34.   My father was obsessive compulsive and knew exactly where every single thing was and should be. If somebody went to his office drawer and used a pen, he would notice if the pen was returned facing the wrong way. To have a party of 120 people of various altered states in his house, without him ever knowing, is a significant achievement. The only sign from the party was discovered a month later when Mum noticed the fine marble chess board that she had bought Dad some years earlier had been glued back together. It had been the only party casualty other than a few drunken young adults. I told her about the party. I knew she wouldn’t tell Dad. I knew also that he would never discover the chess board. Even though he and I played a lot of chess, that board ended up being ornamental. The pieces were impractical for playing. Who could tell which piece was the king and which the queen? It wasn’t a very good gift really I’m afraid mum. It was a nice thought though. My glue job was pretty decent. The board still looked good.
35.   I opened a rarely used kitchen cupboard about two months after the party and found a full unopened stubby of beer that somebody had stashed on the night.
36.   I read something recently that said that multiculturalism in Australia is dead. A failed experiment. What the fuck does that mean? Are we such insular ignorant fearful morons that we can’t live in harmony with people of different beliefs from somewhere else. Surely not.
37.   I can’t believe the fearmongering about islam in Australia and “their threat to our way of life”. To be honest, I don’t even understand how people can believe this kind of crap about an entire group of people. It seems ridiculous and pathetic to me.
38.   The people who say “why don’t the muslim community condemn the actions of islamic extremists” just aren’t listening. They are. But actually, why should they have to.
39.   I’d never heard of OCD when I was a kid, so didn’t realise that’s what my Dad had. It sort of struck me on a return trip from England with Tori and the kids whilst staying at mum’s and dad’s. Every night on the kitchen counter, two mugs were placed out with instant coffee and the appropriate number of artificial sweeteners in each. Just waiting for hot water in the morning. In front of each cup was a line of neatly placed pills comprising each of their morning medications and vitamins. The lines were so precise they could easily have been aligned by a ruler. Perhaps they were.
40.   I’ve reached that stage where my 13 year old son is as tall as I am. And almost as strong. And fitter. And faster. It’s an interesting milestone. A combination of celebrating his growth and mourning my decline. He still can’t quite take me at one-on-one in basketball. I expect I’ll only be able to say that for another 12 months at the most.
41.   I’m 52 and Kimi is 4. I’ll be going to parent teacher nights at the age of 66 when he’s in year 12. I’ll be older than some of the grandparents there.
42.   Tori and I have reached a stage recently where we can leave the kids alone to look after each other and head out for the night. I think that the freedom of this hasn’t fully dawned on us yet. We need to start taking more advantage and get a few more hot dates happening. Some regular one on one time out having fun with my beautiful wife.
43.   Mum and Dad started leaving Nat and I to look after each other when I was 10 and she was 8. Apart from the first night when Nat heard some strange sound on the roof and freaked us both out, we were fine.
44.   Jazzy and Finn have reached a stage where discussions take in topics such as sexual expectations, pornography, drug usage and alcohol. I’m open and honest, for good or for bad. I tell them my true life experiences. I hope that I can always have conversations with my children about the “difficult” topics.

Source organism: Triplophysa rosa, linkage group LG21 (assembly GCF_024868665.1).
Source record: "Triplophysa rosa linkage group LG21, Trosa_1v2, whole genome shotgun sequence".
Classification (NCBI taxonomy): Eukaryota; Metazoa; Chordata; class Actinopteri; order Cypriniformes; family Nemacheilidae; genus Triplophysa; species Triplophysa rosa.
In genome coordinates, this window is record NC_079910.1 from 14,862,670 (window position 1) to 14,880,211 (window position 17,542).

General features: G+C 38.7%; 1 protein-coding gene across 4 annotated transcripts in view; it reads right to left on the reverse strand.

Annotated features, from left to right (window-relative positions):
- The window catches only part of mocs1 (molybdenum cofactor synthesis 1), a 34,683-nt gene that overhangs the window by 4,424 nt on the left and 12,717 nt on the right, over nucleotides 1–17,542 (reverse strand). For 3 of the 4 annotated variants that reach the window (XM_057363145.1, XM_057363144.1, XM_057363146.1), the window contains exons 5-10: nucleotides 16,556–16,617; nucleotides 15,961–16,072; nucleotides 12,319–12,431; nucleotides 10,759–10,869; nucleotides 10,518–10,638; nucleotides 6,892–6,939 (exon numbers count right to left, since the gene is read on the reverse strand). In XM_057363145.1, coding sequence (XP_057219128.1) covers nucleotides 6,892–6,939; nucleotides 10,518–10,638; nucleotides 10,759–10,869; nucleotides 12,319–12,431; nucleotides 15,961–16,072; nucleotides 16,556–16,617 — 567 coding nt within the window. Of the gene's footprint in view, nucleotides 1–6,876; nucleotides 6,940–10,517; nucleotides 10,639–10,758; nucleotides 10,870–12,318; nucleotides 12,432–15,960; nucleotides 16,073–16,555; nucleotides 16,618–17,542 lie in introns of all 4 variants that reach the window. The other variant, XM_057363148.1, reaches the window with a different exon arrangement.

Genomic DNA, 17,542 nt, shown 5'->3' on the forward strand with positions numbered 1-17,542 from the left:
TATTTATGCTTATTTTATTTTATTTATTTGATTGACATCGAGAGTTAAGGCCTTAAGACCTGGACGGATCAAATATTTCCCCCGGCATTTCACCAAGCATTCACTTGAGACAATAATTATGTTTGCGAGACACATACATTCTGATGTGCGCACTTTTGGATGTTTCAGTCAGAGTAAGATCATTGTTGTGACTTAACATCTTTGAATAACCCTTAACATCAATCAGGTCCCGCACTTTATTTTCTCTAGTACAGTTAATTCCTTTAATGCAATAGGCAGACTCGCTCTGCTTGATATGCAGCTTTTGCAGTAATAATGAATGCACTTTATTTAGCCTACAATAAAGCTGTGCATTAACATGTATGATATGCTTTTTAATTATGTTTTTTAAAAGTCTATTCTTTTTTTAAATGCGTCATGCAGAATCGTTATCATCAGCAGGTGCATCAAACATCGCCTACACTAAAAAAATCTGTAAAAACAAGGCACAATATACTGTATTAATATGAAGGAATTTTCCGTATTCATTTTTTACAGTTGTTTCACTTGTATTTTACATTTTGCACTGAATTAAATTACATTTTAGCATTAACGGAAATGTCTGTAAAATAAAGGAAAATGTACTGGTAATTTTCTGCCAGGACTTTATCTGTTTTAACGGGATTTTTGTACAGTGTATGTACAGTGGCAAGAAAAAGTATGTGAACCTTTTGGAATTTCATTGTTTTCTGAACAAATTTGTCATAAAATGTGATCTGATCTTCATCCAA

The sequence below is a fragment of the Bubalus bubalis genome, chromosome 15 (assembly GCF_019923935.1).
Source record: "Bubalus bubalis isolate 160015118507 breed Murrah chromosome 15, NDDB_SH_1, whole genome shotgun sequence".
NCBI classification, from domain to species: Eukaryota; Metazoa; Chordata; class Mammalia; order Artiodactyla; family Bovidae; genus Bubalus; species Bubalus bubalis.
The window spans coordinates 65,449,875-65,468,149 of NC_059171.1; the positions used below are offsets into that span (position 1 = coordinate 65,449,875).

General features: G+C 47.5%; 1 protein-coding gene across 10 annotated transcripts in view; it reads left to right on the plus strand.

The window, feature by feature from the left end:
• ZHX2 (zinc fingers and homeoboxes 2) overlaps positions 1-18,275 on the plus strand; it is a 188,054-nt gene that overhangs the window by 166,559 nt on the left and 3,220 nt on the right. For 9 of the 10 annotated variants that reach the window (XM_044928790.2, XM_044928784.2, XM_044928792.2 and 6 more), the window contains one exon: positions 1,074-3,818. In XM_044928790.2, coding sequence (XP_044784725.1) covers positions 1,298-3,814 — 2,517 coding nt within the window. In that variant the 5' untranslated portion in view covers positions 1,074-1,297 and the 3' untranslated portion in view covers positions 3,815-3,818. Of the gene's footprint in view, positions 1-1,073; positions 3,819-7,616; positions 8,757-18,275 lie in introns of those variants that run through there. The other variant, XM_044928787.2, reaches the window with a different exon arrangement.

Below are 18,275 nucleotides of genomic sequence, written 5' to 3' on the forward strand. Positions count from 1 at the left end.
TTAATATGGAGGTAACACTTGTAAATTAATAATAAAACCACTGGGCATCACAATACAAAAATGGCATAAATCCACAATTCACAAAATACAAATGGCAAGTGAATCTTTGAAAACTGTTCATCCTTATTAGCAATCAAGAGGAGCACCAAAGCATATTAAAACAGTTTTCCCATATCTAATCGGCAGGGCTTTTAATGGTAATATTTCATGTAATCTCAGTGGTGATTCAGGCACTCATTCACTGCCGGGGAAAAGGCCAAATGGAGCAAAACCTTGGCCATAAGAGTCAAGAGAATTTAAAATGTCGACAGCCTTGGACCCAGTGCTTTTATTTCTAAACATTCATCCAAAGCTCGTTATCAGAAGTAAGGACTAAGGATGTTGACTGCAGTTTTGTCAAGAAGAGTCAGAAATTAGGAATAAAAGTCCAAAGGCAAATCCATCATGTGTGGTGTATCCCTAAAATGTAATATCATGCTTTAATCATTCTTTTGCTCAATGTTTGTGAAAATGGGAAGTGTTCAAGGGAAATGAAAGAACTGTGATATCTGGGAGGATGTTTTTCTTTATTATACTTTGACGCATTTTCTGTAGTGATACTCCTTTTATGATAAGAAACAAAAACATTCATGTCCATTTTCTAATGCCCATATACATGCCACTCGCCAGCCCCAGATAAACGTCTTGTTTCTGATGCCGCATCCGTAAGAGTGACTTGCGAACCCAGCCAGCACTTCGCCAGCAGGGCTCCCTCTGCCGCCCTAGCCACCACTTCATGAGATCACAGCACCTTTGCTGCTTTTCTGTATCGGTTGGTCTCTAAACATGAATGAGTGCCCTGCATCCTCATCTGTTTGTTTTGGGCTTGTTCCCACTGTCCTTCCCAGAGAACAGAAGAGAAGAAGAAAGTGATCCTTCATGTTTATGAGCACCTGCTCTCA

45.   I don’t think recreational drugs are evil and are necessarily a path to ruination as the media would now have it. There are potentially some enlightening times to be had.
46.   I know that drug usage is fraught with dangers. I’ve had a couple of very close ones who have died from drug overdoses. 
47.   I hope that my kids will have enough strength of character and good enough judgement to know when to say yes and when to say no for everything that comes their way in life.
48.   The only jewish tradition now that lives on in our family is for pesach (the passover). We gather together for the opening night seder where mum prepares the symbolic plate and I read the service. And I do the best seder going around. Abridged to take in only the major highlights and complete with my paraphrasings of the word of god as he brings down plague upon plague on the Egyptians (and even their livestock) and the musings of Moses as he tries to lead that ragtag group of gold calf worshipping ingrates across the Red Sea and through the Sinai to the promised land. We feast on chopped liver, matzah, gefilte fish, charoset and chicken soup with kneidle before we even approach the main meal. Wine gets continually quaffed and then it’s all finished off with mum’s sensational pesach chocolate cake. In the old days, Mum would be up after a few wines dancing to the soundtrack of Hair, which always follows on from Fiddler On The Roof. I think our pesach has evolved into something quite unique. And it’s always fun. My performances as god are getting better and better with the passing of each year.
49.   My field of IT work is so specialized, that there are only two possible customers for me in Melbourne as a consultant in my preferred field. So I’ve started looking overseas more for work. In the last 8 months I’ve had my first consultancy contract in the US and also one in Indonesia. My sights are set on expanding this over the coming couple of years. Otherwise my existing work is unsustainable and I’ll have to work out something else to do.
50.   I don’t want to be a prawn fisherman. Though Tori would love for me to be one.
51.   I’m now one of those dads who repeats stories that the kids have already heard before. Some of them I know I’ve already passed across as pearls of parental wisdom, but wonder if they were old enough when I told them to be remembered now. So I run it by them again. And again. Others, I simply don’t remember that I’ve told them.
52.   I have probably written things in here that I’ve written before.